In response to the article, I think many of your criticisms are valid. I do believe that many critics misrepresent Bella as a "damsel in distress," when really she's being written as the "every woman" in comparison to an immortal being--bringing up bigger questions of how normal people relate to immortal issues (spirituality, enduring love, etc.). However, I also think that some characters that we tend to put in a box (i.e., the President of the United States or the Queen of England) are most intriguing because they really are just normal people in abnormal circumstances--that's what made the movie The Queen so great (and earned Hellen Mirrin an Oscar) because she humanized Queen Elizabeth in a way that hadn't previously been done.

I also agree with your sentiment that the relationship between Bella and Edward isn't intended to represent an abusive relationship. However, I think that many critics are reading the story from the perspective of "an adult" who is concerned over children who may read this book (youth who are admittedly younger and less mature than you) who may not be able to tease out some of the finer points that you've noted. I think many criticisms come from a place of genuine concern because they know how much idealized fantasies (including Disney films and the like) can create impossible standards for young, impressionable girls.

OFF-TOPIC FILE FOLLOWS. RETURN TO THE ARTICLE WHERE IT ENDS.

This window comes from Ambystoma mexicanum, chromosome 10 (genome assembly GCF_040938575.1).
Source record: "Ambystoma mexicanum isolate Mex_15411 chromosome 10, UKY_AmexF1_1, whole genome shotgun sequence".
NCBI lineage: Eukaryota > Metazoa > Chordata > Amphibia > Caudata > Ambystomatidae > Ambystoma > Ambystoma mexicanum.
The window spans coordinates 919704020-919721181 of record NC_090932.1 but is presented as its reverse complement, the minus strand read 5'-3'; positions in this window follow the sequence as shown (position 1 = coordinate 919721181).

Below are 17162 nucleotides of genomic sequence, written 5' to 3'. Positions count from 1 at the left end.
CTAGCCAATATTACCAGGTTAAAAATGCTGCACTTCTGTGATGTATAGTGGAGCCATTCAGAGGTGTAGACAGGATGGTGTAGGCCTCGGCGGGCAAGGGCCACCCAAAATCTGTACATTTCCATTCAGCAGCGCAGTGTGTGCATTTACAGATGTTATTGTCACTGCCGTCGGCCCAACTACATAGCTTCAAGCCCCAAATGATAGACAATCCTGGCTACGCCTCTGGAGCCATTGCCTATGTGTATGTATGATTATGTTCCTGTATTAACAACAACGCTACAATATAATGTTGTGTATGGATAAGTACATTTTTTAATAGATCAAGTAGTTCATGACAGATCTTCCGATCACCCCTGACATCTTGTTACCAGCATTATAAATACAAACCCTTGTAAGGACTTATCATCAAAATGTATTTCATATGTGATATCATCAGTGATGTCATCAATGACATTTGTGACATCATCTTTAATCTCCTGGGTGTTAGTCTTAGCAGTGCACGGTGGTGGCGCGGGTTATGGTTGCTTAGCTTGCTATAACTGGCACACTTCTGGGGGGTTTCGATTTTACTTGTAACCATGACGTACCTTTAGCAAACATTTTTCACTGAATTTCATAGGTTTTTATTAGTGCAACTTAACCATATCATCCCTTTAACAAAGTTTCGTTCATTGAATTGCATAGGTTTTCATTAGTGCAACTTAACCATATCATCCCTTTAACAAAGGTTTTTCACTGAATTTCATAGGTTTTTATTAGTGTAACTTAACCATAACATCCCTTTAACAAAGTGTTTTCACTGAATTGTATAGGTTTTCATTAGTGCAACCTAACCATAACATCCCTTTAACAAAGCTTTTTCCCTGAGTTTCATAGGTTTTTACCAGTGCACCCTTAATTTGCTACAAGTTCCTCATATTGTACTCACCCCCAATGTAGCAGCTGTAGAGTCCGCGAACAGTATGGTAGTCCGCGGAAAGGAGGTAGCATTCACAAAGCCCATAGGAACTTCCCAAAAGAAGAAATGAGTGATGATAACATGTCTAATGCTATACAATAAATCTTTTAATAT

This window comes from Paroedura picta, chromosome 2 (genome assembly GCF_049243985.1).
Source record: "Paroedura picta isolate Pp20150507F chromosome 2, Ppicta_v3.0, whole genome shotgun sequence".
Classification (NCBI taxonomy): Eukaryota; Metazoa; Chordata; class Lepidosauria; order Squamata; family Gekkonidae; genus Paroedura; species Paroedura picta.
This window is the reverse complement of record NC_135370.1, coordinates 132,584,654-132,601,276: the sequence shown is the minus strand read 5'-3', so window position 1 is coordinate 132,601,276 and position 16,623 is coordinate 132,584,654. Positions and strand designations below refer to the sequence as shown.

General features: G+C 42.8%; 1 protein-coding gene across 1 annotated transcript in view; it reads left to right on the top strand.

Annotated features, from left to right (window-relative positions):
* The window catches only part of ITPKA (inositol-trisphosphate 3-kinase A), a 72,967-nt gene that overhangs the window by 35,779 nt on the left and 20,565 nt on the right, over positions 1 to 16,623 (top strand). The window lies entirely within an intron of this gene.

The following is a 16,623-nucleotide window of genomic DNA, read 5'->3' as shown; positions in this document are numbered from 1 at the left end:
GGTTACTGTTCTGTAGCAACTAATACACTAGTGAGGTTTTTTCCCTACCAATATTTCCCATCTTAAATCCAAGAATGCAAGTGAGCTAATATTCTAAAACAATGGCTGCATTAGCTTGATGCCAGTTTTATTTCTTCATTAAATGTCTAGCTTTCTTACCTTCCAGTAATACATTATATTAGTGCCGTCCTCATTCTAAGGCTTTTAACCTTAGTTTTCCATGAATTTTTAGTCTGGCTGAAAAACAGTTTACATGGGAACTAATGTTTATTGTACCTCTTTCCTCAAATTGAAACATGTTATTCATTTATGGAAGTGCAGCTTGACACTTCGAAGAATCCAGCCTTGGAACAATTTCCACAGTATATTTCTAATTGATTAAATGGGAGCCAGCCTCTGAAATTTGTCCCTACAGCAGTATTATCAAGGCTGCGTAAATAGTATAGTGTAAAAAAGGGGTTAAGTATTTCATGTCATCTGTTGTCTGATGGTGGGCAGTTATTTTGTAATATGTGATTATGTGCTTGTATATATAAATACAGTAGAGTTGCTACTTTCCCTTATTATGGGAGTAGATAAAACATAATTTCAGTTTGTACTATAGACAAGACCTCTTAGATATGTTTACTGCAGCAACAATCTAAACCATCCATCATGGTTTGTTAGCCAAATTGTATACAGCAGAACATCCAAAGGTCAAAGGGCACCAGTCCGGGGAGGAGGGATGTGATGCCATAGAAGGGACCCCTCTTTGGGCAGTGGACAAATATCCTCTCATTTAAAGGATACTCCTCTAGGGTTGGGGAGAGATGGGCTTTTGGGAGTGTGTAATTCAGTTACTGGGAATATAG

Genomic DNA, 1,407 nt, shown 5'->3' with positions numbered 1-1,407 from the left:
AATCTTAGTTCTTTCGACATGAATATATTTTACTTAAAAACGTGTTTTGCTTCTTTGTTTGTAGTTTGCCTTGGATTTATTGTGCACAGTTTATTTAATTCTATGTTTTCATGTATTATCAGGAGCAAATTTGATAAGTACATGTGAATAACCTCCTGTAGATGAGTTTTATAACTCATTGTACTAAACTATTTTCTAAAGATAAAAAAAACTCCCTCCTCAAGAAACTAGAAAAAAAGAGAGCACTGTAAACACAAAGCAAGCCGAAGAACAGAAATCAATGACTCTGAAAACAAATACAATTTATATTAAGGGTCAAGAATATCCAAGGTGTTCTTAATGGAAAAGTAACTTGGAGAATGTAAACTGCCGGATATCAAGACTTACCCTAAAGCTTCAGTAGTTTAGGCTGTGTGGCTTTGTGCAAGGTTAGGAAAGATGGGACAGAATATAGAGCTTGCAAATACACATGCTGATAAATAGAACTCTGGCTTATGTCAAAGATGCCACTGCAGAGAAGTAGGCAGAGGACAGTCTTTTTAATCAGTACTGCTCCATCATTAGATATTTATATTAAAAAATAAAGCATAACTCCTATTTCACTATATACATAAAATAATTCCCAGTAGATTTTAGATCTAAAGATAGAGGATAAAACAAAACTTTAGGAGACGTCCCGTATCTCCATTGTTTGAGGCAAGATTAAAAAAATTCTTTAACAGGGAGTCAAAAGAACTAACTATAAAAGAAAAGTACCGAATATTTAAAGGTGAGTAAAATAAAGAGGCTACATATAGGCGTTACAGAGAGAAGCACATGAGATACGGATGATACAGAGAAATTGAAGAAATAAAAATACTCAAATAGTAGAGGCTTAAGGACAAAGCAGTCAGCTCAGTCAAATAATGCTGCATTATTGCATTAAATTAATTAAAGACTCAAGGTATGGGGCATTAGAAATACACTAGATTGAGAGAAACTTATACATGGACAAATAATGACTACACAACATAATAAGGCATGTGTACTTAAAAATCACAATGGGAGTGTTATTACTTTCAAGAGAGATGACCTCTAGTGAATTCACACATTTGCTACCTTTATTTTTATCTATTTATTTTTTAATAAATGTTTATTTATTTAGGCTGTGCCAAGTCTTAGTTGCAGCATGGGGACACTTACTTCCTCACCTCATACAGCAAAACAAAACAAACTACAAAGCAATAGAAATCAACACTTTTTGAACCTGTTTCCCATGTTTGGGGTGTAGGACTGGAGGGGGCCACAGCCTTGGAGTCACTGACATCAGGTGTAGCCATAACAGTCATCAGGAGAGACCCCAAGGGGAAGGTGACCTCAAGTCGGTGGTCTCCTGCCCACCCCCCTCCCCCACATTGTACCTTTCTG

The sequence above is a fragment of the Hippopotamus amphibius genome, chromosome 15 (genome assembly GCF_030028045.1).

That was a really long comment, but your post deserved it--well said.

Twilighter said...

You're absolutely right. There are always hidden symbols and meanings in books that are waiting to be found by the readers. I am also one of those readers who really thinks about a book after I've read it. AFTER. My personal opinion on some of these critics is that they go into the book already bitter (as she said, "trying to figure out what all the hype is about") and already have a sort of mindset as they read that won't let them truly enjoy the book. I'm just saying some, and you can usually tell who they are. A lot of these reviews just don't sound genuine to me - that goes for some of the praising reviews as well.
Heh, the Queen of England and the President were bad examples. I couldn't think of anything else! xD
That's a good you brought up about the authors of these articles being concerned adults...I've never thought of it that way. It makes me sympathize with them a bit more. They don't have anything to worry about, though, because 1. we know it's just fantasy and aren't actually looking for that in the real world and 2. those issues that the author brought up don't actually cross our minds once we're finished. It takes a very analytical mind to dig those up - that of an adult, too.
Long posts call for long responses, I guess. ;D

Heather said...

You're right, many critics don't read with an open mind. I wonder whether that's their nature or a cynicism that's built in by the job?